This past year saw a nationwide crisis unfold in Nicaragua that resulted in substantial bloodshed and a severe economic downturn. In April, protests supported by businesses, the church, and hundreds of thousands of people resulted in clashes with police and paramilitary forces that left hundreds dead. The economic toll of the current crisis has been severe … it has been estimated that Nicaragua’s developing market shrunk by 6 percent, the workforce shrunk 10 percent, and investors pulled out about $1 billion in capital.
In the midst of this uncertainty, we cannot abandon our students. Their futures depend on us now more than ever. I have corresponded with each of them this past week, and in their voices I hear not only immense gratitude for our ongoing support, but a determination to continue their education and pursue careers including journalism, medicine, dentistry, and finance, while also serving others in their communities. As part of our response, we will be exploring unpaid business internships and every other option available to advance the employment prospects of our students, while they also continue their higher education.
When Dr. Joya Chatterjee, one of our board members, visited orphanages with me in Kolkata this past January, we learned that after the youth turn 18 years old, nearly all of them move back to their villages of origin and lack the opportunity to continue their education. Occasionally, local donors might help one of the boys go to college, or an orphanage might arrange marriages for some of the girls.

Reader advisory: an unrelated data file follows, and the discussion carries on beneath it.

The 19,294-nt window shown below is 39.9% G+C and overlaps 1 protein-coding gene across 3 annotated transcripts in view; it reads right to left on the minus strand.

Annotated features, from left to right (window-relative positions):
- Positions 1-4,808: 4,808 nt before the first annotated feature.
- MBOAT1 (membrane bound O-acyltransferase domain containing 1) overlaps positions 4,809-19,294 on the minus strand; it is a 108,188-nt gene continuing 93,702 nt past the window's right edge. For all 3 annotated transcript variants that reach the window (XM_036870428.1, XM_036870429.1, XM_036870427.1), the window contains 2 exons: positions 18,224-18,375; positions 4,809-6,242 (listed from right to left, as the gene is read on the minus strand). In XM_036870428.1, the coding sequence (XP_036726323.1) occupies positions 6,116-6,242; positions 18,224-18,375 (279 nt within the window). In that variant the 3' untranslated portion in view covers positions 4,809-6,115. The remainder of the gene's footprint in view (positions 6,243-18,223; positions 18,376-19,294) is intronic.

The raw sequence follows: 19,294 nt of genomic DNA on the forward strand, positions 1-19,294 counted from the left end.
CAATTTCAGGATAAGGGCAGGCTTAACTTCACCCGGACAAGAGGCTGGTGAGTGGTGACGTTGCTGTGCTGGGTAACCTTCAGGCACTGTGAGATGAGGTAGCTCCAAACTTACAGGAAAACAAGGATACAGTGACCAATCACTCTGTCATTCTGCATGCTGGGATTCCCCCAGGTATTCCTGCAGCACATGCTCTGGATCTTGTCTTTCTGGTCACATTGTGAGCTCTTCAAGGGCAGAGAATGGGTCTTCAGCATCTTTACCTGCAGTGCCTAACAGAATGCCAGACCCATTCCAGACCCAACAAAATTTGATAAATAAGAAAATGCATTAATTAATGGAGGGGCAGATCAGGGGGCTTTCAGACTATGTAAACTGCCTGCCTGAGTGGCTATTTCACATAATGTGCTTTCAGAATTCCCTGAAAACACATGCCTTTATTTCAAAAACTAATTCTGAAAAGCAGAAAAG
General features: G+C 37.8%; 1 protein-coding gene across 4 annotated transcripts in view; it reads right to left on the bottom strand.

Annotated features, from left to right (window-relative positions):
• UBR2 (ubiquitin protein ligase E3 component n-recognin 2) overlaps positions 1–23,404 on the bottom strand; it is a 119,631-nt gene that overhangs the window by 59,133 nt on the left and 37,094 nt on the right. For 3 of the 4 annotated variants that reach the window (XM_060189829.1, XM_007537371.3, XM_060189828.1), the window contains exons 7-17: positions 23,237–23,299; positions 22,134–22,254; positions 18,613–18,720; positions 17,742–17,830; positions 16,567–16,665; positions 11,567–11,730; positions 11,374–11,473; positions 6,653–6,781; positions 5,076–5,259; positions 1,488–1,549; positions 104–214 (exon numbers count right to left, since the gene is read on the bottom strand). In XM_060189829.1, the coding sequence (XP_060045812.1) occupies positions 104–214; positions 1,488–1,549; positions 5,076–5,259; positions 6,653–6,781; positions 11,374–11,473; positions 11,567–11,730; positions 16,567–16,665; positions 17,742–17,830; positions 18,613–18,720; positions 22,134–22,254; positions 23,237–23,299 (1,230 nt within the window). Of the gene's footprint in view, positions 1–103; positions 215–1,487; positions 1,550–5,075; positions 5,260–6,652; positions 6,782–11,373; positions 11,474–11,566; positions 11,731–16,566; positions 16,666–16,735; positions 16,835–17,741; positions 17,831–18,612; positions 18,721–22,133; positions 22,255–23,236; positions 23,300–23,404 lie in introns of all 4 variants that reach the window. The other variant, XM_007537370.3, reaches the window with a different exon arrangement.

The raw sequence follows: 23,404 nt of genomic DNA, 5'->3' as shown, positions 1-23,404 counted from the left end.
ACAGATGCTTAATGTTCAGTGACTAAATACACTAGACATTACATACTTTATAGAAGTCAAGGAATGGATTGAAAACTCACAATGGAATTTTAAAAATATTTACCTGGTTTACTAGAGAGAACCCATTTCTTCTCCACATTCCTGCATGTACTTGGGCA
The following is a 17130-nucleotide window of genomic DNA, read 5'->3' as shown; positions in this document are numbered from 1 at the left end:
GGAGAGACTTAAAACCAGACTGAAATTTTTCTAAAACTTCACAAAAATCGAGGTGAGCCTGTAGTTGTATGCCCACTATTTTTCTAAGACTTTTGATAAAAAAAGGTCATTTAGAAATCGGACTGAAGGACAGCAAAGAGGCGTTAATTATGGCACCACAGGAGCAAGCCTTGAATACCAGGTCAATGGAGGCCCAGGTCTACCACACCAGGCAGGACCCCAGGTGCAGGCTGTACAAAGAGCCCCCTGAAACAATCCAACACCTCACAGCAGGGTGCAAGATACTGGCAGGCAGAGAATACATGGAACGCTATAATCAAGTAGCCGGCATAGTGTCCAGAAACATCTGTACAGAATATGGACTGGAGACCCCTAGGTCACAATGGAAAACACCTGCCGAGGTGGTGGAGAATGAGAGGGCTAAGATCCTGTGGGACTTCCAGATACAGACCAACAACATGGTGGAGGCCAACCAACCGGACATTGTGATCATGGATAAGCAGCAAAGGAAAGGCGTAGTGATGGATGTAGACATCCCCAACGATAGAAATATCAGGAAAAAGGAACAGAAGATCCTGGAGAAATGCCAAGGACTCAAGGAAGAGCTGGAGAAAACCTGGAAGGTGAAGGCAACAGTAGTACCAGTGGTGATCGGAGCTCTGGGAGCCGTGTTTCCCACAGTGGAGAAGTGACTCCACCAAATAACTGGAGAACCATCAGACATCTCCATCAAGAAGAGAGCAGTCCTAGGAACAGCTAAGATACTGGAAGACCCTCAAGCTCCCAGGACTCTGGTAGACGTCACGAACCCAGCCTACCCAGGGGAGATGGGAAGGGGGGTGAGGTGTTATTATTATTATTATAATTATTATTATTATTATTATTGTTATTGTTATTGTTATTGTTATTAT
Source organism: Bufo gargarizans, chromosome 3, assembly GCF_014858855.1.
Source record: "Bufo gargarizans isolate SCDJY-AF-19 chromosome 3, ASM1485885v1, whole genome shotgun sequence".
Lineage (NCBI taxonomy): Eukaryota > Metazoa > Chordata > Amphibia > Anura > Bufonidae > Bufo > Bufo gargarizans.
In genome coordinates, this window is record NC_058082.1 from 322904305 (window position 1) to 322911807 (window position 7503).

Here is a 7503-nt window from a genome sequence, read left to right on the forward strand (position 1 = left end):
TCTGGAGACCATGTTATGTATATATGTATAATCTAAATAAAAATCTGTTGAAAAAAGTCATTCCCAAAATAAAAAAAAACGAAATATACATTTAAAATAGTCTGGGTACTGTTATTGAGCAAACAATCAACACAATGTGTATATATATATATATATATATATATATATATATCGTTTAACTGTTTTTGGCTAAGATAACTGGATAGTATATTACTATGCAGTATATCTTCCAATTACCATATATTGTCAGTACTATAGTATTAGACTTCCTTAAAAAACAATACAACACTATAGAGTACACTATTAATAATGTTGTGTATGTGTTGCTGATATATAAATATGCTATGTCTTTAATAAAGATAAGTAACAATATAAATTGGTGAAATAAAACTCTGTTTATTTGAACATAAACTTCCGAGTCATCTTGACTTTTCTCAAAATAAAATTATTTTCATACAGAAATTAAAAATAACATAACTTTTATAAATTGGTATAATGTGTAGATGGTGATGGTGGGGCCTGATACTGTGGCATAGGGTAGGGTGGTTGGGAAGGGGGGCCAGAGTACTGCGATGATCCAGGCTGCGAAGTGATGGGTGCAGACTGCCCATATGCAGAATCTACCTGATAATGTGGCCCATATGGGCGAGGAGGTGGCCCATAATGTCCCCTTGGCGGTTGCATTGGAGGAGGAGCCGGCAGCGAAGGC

We are excited to report that with the support of Love Forward, all nine of the women that aged-out of the Refuge orphanage at the beginning of 2018 are currently attending university! The students are pursuing programs in a range of disciplines including accounting, criminal law, and engineering. Joya and I will be returning to Kolkata in February to spend time with our currently-enrolled students and to talk with the next classes of girls who will be leaving the Refuge and starting university in 2019 and 2020.
The Refuge cares for about 300 children, and every year, about 10 girls will age-out of the program. Our hope is to provide all of them with the opportunity to continue their education and escape the grip of poverty, but that will present a challenge as our program grows year over year.
In 2019, our focus is on strengthening the services and support we are providing to our existing students. For example, we are onboarding one local staff person in each country to help coordinate our program and strengthen our support of each individual student, e.g., through local mentoring, counseling, internships, vocational training, and other skill development.
It is my firm conviction that those who overcome the most difficult circumstances have the greatest potential to compassionately influence and lead our world. I invite you to join with us in this vision and help us communicate to each and every one of our sponsored students, "We believe in you ... and you are worth it."
Several of our students in the Visayas region of the Philippines during a regular monthly lunch meeting with Love Forward director Lovely Granada and staff from our partner organizations.